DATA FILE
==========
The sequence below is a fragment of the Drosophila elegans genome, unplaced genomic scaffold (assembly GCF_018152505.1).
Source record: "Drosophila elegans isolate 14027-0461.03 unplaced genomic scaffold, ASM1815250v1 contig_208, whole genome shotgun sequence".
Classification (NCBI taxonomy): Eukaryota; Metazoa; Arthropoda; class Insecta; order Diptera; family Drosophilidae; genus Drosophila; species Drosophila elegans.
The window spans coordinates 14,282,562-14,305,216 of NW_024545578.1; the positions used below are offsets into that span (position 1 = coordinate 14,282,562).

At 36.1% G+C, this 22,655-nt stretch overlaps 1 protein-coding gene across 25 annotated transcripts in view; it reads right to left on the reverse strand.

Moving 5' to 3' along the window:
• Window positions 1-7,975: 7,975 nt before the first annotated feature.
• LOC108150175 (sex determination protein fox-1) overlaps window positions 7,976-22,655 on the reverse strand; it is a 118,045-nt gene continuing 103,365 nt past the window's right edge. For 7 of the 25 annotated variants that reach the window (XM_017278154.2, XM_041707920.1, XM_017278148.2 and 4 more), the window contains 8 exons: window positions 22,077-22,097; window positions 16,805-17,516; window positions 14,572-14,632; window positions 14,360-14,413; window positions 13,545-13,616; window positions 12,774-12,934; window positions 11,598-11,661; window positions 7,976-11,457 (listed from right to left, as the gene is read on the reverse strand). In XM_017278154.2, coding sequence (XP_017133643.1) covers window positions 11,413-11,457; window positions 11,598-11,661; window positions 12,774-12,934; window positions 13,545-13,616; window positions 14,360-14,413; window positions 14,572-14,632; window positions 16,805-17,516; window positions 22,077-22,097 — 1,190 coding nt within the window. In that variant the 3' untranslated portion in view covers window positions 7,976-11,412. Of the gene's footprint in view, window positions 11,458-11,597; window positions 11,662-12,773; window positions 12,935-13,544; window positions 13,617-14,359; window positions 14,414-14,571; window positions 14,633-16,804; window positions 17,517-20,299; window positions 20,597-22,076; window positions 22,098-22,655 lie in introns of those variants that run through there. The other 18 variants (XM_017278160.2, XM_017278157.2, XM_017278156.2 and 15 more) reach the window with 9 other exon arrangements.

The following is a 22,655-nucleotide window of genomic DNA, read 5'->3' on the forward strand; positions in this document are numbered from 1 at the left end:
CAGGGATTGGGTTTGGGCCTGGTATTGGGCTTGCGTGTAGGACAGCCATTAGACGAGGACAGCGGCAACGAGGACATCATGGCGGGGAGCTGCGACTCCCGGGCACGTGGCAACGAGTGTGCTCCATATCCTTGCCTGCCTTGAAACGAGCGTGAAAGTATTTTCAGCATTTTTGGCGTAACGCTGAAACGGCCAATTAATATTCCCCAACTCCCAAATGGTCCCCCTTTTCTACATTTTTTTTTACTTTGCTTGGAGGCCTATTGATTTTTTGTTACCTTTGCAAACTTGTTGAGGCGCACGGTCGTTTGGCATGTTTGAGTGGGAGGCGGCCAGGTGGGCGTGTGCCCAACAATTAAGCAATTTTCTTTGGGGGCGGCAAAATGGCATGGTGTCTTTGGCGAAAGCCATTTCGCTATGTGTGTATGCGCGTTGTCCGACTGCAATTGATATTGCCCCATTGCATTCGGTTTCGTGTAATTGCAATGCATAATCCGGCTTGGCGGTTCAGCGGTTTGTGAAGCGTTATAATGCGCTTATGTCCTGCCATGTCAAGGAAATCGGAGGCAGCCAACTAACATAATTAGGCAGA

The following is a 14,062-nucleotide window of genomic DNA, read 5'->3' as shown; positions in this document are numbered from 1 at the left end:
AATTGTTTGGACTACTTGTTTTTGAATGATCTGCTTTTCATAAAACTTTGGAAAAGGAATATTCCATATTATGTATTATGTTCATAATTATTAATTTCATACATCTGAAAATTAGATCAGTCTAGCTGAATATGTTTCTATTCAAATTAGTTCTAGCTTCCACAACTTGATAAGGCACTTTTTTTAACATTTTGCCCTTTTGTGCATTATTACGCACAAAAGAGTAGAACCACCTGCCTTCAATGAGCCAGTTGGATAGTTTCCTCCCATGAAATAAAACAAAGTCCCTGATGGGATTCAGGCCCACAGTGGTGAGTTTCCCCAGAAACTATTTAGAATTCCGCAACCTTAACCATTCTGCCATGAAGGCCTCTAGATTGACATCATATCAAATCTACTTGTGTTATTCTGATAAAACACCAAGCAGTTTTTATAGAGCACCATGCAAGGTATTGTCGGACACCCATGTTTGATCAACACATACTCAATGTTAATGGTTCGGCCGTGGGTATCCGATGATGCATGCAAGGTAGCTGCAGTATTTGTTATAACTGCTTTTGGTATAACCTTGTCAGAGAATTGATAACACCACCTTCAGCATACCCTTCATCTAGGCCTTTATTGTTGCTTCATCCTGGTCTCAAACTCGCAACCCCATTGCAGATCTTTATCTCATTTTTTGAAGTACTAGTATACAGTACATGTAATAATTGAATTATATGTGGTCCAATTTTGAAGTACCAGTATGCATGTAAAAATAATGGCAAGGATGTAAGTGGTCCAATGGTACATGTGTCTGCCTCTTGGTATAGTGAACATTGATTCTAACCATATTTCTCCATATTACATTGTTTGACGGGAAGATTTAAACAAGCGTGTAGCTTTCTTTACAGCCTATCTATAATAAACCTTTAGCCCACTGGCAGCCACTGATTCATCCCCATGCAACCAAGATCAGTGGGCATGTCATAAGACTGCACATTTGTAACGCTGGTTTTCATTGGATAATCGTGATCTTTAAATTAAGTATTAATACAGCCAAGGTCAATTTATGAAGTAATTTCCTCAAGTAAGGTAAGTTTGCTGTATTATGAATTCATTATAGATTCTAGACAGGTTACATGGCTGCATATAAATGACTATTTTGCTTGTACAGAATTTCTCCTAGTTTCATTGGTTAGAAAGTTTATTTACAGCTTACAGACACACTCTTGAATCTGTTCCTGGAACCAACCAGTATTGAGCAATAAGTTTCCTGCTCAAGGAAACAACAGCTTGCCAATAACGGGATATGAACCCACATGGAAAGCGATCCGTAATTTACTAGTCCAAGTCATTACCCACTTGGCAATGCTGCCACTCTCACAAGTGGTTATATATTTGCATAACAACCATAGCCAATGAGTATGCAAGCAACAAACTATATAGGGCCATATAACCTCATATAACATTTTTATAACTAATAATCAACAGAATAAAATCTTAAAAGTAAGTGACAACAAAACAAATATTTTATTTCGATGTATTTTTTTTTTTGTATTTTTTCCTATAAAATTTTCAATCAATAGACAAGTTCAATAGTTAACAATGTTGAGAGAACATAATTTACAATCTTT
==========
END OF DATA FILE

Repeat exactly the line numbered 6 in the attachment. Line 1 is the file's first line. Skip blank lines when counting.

Moving 5' to 3' along the window: